The provincial government has introduced legislation to help sort out some of the new Ontario Construction Act’s transitional provision ambiguities, which should help owners, contractors and subtrades and suppliers know if their project must operate under the old Construction Lien Act or the new law, which went into effect on July 1.
Under the law, if a project starts – or the procurement process commences – before July 1, 2018, the old act applies, and that includes differing time periods for perfecting construction liens and holdback requirements. (There are also provisions for leaseholds – if the lease dates before July 1, the project also must operate under the old rules.)
The new rules, outlined in Bill 57, a general bill “to enact, amend and repeal various statutes” say, for the purposes of the construction act, “a procurement process is commenced on the earliest of the making of
(a) a request for qualifications;
(b) a request for quotation;
(c) a request for proposals; or
(d) a call for tenders.”
The amending legislation received first reading on Nov. 15, and is expected to be proclaimed within weeks.
As well, at a Nov. 28 seminar about the new law at Construct Canada, James Little, a lawyer at Singleton Urquhart Reynolds Vogel LLP, said: “Bill 57 includes the ability (for a contractor or subcontractor) to request the date of the procurement process, or the date the contract was entered into” — allowing the contractor or subtrade to know more clearly which rules apply.
Little indicated that, while the new legislation will help clarify things, it is important for contractors to be especially cautious about leasehold improvements, as the old rules could apply for projects commenced many years after the new law is in effect, but which are for leases that predate July 1, 2018. In other words, even if the procurement process and contract commence after the new law’s implementation, if the lease predates that time, the old rules apply.
The construction act extends the time to “preserve” the lien from 45 to 60 days after the project is substantially completed (publicized by a notice advertisement in a daily construction newspaper), and the period to perfect the lien is extended from 45 to 90 days.
In practice, owners must wait for 60 days following “the publication of a declaration or certification of substantial performance of the contract before checking that no liens have been registered against the lands or leasehold interest before releasing holdback,” the Ontario General Contractors Association (OGCA) says in its “Handbook for Executives – Construction Act of Ontario.”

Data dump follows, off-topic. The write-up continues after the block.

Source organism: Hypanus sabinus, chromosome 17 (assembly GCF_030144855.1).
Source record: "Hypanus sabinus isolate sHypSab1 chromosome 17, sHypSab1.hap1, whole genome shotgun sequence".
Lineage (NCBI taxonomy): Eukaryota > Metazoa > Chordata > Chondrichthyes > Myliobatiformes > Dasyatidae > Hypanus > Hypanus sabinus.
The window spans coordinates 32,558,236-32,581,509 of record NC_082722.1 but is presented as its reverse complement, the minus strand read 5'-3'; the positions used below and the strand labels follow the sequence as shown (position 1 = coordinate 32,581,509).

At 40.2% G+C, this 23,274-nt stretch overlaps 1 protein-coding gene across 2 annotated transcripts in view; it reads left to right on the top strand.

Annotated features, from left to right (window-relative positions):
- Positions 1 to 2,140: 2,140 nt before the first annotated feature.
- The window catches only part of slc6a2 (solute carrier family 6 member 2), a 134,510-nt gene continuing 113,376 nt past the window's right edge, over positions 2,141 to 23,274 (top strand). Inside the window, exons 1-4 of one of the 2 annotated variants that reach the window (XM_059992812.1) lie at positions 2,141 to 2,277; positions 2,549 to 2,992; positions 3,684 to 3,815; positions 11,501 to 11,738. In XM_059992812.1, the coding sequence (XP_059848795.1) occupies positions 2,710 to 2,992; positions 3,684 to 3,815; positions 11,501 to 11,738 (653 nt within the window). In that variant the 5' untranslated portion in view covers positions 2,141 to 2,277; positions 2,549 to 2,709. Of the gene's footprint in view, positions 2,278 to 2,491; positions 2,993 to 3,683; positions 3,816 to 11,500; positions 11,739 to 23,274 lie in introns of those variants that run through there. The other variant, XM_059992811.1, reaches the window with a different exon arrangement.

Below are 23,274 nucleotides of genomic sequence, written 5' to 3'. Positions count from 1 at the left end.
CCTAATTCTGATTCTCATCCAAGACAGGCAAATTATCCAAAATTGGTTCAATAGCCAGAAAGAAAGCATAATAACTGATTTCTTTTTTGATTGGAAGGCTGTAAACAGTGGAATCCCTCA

“The period to release holdback, provided no liens or notices of lien exist, is extended by 15 days (from 45 days to 60 days) which has cash flow implications for all industry participants.”
“‘Completion’ of the contract is deemed to occur when the value to complete the contract is not more than the lesser of 1 per cent of the contract price and $5,000.”
The threshold for calculating substantial performance is increased from $500,000 to $1 million under the new legislation. “Under the Construction Act, the calculation has been updated to 3 per cent of the first $1 million of contract value plus 2 per cent of the next $1 million and 1 per cent of the balance of the contract price” compared to the old rules where the threshold was calculated at 3 per cent of the first $500,000 of the contract price and 1 per cent of the balance of the contract price,” the OGCA handbook says.
There are also significant changes in surety rules, including mandatory bonding requirements for “broader public sector” projects valued at $500,000 or more.
The legislation which went into effect last July is only the first part of the Ontario Construction Act’s implementation. Major changes, including new adjudication rules and procedures – will start in October, 2019, with similar transition provisions (but the later start date) to the first set of provisions.